Significance: Day of Atonement
Observances: Fasting, Prayer and Repentance
Length: 25 Hours
Greeting: Have an easy fast
Liturgy additions: Annulment of vows; lengthy confession of sins
...In the seventh month, on the tenth day of the month, you
shall afflict your souls, and you shall not do any work ... For on that day he
shall provide atonement for you to cleanse you from all your sins before the
L-RD. -Leviticus 16:29-30
Yom Kippur is probably the most important holiday of the Jewish year. Many Jews
who do not observe any other Jewish custom will refrain from work, fast and/or
attend synagogue services on this day. Yom
Kippur occurs on the 10th day of Tishri. The
holiday is instituted at Leviticus 23:26 et seq.
The name "Yom Kippur" means "Day of Atonement," and that pretty much explains
what the holiday is. It is a day set aside to "afflict the soul," to atone for
the sins of the past year. In Days of Awe, I
mentioned the "books" in which G-d inscribes all of
our names. On Yom Kippur, the judgment entered in these books is sealed. This
day is, essentially, your last appeal, your last chance to change the judgment,
to demonstrate your repentance and make amends.
As I noted in Days of Awe, Yom Kippur atones only for sins between man and G-d,
not for sins against another person. To atone for sins against another person,
you must first seek reconciliation with that person, righting the wrongs you
committed against them if possible. That must all be done before Yom Kippur.
Yom Kippur is a complete Sabbath; no work can be performed on that day. It is
well-known that you are supposed to refrain from eating and drinking (even
water) on Yom Kippur. It is a complete, 25-hour fast beginning before sunset on
the evening before Yom Kippur and ending after nightfall on the day of Yom
Kippur. The Talmud also specifies additional
restrictions that are less well-known: washing and bathing, anointing one's
body (with cosmetics, deodorants, etc.), wearing leather shoes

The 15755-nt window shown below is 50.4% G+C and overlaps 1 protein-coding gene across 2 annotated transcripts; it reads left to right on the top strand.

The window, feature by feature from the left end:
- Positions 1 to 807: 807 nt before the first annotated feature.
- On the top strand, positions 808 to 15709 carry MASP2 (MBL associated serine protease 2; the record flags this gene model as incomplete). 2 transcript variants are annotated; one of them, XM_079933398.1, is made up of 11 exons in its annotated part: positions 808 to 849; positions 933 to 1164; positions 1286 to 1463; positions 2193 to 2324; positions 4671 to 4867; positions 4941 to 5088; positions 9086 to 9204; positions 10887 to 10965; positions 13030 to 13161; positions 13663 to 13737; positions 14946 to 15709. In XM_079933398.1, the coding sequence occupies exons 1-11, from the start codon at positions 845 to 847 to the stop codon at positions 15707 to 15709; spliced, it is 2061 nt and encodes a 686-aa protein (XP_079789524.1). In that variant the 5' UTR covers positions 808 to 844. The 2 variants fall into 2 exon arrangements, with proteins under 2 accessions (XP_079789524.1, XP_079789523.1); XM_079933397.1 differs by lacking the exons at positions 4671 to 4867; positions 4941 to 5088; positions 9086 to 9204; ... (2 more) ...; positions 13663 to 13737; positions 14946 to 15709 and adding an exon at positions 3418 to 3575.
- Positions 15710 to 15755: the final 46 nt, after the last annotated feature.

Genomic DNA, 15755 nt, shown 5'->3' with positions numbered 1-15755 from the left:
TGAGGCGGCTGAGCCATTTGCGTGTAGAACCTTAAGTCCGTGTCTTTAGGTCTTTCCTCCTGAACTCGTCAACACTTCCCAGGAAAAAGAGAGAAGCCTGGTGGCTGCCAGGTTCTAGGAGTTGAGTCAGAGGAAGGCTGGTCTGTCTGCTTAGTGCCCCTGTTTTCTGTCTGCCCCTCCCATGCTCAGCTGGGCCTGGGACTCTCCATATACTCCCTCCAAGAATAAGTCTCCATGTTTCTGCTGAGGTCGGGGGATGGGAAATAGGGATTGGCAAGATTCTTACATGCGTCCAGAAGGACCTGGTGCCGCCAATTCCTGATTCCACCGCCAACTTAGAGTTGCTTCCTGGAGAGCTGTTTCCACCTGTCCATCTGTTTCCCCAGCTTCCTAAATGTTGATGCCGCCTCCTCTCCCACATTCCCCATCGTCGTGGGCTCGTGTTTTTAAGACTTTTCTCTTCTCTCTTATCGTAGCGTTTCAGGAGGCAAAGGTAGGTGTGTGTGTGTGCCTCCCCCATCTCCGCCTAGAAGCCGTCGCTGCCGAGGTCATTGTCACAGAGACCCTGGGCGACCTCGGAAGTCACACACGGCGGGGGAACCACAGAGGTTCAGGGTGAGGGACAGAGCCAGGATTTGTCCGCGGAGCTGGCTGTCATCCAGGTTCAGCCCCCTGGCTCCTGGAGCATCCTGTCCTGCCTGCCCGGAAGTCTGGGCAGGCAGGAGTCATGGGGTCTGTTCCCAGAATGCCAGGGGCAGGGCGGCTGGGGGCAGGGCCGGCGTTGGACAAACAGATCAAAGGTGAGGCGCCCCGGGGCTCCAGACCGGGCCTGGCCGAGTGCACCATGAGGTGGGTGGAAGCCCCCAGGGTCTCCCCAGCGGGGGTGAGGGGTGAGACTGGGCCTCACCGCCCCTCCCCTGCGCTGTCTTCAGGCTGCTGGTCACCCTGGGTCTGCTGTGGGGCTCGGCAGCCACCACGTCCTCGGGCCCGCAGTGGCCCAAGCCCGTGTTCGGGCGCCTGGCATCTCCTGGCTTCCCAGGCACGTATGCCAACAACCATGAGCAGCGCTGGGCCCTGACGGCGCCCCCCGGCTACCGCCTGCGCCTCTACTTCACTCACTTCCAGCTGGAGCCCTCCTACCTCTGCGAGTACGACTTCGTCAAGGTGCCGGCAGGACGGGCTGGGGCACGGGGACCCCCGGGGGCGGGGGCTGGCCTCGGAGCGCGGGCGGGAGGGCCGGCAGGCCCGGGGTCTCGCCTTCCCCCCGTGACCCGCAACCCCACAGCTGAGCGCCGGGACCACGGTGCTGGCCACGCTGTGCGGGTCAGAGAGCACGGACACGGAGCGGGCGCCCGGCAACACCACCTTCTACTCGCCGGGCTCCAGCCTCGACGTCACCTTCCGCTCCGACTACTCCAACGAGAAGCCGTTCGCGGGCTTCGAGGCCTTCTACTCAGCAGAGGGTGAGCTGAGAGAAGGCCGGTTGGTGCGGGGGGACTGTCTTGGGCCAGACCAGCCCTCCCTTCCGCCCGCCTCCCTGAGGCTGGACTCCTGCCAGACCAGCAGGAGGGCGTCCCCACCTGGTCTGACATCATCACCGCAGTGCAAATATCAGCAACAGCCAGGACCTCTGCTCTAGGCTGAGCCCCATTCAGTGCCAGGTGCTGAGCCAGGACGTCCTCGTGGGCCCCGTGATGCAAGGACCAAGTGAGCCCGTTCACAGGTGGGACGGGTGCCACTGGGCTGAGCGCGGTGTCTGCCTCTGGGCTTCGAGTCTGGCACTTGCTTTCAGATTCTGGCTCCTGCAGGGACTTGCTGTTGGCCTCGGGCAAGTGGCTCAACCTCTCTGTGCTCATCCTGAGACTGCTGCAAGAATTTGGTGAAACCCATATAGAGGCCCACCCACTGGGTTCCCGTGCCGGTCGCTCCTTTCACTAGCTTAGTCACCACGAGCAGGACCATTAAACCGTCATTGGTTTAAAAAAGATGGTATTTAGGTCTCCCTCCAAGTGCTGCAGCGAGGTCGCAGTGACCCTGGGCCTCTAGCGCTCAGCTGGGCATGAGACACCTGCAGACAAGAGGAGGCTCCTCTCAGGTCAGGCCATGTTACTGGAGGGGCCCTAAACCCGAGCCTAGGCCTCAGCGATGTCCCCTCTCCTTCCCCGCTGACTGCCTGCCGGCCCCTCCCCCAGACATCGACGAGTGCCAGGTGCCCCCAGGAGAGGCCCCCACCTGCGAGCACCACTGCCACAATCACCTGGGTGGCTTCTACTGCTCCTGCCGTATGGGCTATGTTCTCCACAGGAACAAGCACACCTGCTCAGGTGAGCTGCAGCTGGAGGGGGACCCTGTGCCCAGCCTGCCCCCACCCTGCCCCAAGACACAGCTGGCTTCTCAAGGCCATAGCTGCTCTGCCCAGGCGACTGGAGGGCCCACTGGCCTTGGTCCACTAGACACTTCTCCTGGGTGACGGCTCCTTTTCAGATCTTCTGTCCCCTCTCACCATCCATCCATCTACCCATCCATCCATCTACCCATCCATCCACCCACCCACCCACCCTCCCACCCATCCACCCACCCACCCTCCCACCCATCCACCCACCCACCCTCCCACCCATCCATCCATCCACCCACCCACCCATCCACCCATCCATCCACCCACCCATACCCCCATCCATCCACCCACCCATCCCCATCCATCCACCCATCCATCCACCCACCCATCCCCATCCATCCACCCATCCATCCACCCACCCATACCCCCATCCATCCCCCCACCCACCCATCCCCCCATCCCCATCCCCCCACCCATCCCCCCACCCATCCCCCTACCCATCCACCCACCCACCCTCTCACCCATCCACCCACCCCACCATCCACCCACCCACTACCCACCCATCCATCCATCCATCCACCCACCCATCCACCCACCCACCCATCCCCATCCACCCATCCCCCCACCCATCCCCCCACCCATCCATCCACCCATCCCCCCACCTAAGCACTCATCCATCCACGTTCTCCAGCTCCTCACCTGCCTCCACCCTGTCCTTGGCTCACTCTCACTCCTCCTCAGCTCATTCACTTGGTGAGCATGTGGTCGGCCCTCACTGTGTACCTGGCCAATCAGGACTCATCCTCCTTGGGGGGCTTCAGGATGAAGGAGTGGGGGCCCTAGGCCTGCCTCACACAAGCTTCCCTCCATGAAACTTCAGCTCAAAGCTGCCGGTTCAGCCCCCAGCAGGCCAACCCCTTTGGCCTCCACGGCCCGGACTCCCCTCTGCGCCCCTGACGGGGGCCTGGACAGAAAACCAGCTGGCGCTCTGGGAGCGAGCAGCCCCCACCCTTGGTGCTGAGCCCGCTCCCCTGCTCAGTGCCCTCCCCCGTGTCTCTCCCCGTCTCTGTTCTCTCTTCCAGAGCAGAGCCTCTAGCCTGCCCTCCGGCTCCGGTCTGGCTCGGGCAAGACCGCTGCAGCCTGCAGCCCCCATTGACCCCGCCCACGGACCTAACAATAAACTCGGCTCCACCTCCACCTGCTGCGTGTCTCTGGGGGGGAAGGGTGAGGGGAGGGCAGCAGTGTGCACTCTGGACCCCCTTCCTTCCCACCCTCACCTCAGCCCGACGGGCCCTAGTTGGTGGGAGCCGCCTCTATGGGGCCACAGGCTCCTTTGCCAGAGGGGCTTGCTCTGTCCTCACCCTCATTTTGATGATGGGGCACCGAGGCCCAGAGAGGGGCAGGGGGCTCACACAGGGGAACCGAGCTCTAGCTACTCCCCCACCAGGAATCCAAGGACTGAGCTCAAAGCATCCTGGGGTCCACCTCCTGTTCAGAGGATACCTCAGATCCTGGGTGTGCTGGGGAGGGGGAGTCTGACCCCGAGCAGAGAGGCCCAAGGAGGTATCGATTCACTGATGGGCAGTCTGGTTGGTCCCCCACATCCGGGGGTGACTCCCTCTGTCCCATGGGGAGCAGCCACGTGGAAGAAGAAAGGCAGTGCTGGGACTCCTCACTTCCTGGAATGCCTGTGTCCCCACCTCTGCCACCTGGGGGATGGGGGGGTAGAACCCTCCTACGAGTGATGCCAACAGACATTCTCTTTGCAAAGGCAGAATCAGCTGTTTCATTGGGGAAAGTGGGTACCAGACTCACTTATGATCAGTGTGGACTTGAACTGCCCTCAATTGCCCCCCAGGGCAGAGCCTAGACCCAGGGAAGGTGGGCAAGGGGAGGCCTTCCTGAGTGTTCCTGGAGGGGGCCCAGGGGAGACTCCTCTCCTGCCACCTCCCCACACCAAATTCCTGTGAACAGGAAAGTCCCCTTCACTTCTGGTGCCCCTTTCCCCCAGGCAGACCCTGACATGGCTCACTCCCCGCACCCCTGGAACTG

(Orthodox Jews routinely wear canvas sneakers
under their dress clothes on Yom Kippur), and engaging in sexual relations are
all prohibited on Yom Kippur.
As always, any of these restrictions can be lifted where a threat to life or
health is involved. In fact, children under the age of nine and women in
childbirth (from the time labor begins until three days after birth) are not
permitted to fast, even if they want to. Older children and women from the
third to the seventh day after childbirth are permitted to fast, but are
permitted to break the fast if they feel the need to do so. People with other
illnesses should consult a physician and a rabbi
Most of the holiday is spent in the synagogue,
in prayer. In Orthodox synagogues, services
begin early in the morning (8 or 9 AM) and continue until about 3 PM. People
then usually go home for an afternoon nap and return around 5 or 6 PM for the
afternoon and evening services, which continue until nightfall. The services
end at nightfall, with the blowing of the tekiah gedolah, a long blast on the
shofar. See Rosh Hashanah for more about the shofar
and its characteristic blasts.
It is customary to wear white on the holiday, which symbolizes purity and calls
to mind the promise that our sins shall be made as white as snow (Is. 1:18).
Some people wear a kittel, the white robe in which the dead are
Yom Kippur Liturgy
See also Jewish Liturgy
The liturgy for Yom Kippur is much more extensive than for any other day of the
year. Liturgical changes are so far-reaching that a separate, special prayer
book for Yom Kippur and Rosh Hashanah. This prayer
book is called the machzor.
The evening service that begins Yom Kippur is commonly known as Kol Nidre,
named for the prayer that begins the service. "Kol nidre" means "all vows," and